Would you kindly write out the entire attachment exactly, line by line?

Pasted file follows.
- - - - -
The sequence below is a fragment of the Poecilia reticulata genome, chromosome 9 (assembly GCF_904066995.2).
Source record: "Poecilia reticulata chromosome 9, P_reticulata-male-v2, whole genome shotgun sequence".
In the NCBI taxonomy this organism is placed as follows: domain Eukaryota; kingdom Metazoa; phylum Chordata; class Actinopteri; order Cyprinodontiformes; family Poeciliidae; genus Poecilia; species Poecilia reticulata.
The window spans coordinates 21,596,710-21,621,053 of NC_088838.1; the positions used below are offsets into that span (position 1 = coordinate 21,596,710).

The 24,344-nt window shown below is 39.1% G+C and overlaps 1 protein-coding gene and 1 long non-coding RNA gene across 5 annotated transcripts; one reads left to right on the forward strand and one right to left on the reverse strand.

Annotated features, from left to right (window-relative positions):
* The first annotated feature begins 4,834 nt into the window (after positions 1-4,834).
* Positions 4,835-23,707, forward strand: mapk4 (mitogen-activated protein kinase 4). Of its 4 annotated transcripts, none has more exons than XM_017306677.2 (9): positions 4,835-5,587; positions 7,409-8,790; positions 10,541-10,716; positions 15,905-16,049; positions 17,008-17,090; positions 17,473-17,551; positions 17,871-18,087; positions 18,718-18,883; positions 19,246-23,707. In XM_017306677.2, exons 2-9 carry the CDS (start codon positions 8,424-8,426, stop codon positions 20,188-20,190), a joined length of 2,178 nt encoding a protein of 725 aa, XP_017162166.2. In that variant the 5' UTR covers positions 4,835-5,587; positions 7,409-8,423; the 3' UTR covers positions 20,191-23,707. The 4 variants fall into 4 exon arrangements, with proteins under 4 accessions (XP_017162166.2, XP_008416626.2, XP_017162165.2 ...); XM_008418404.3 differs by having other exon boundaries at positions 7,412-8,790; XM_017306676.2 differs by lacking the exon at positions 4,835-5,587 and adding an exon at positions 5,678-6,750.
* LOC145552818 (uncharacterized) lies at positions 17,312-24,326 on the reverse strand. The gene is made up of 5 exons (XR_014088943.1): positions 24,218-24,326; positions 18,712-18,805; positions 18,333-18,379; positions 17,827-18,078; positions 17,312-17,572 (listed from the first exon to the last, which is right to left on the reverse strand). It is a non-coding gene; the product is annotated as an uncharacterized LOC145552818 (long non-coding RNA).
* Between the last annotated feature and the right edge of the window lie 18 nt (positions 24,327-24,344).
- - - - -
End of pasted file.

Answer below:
The sequence below is a fragment of the Poecilia reticulata genome, chromosome 9 (assembly GCF_904066995.2).
Source record: "Poecilia reticulata chromosome 9, P_reticulata-male-v2, whole genome shotgun sequence".
In the NCBI taxonomy this organism is placed as follows: domain Eukaryota; kingdom Metazoa; phylum Chordata; class Actinopteri; order Cyprinodontiformes; family Poeciliidae; genus Poecilia; species Poecilia reticulata.
The window spans coordinates 21,596,710-21,621,053 of NC_088838.1; the positions used below are offsets into that span (position 1 = coordinate 21,596,710).

The 24,344-nt window shown below is 39.1% G+C and overlaps 1 protein-coding gene and 1 long non-coding RNA gene across 5 annotated transcripts; one reads left to right on the forward strand and one right to left on the reverse strand.

Annotated features, from left to right (window-relative positions):
* The first annotated feature begins 4,834 nt into the window (after positions 1-4,834).
* Positions 4,835-23,707, forward strand: mapk4 (mitogen-activated protein kinase 4). Of its 4 annotated transcripts, none has more exons than XM_017306677.2 (9): positions 4,835-5,587; positions 7,409-8,790; positions 10,541-10,716; positions 15,905-16,049; positions 17,008-17,090; positions 17,473-17,551; positions 17,871-18,087; positions 18,718-18,883; positions 19,246-23,707. In XM_017306677.2, exons 2-9 carry the CDS (start codon positions 8,424-8,426, stop codon positions 20,188-20,190), a joined length of 2,178 nt encoding a protein of 725 aa, XP_017162166.2. In that variant the 5' UTR covers positions 4,835-5,587; positions 7,409-8,423; the 3' UTR covers positions 20,191-23,707. The 4 variants fall into 4 exon arrangements, with proteins under 4 accessions (XP_017162166.2, XP_008416626.2, XP_017162165.2 ...); XM_008418404.3 differs by having other exon boundaries at positions 7,412-8,790; XM_017306676.2 differs by lacking the exon at positions 4,835-5,587 and adding an exon at positions 5,678-6,750.
* LOC145552818 (uncharacterized) lies at positions 17,312-24,326 on the reverse strand. The gene is made up of 5 exons (XR_014088943.1): positions 24,218-24,326; positions 18,712-18,805; positions 18,333-18,379; positions 17,827-18,078; positions 17,312-17,572 (listed from the first exon to the last, which is right to left on the reverse strand). It is a non-coding gene; the product is annotated as an uncharacterized LOC145552818 (long non-coding RNA).
* Between the last annotated feature and the right edge of the window lie 18 nt (positions 24,327-24,344).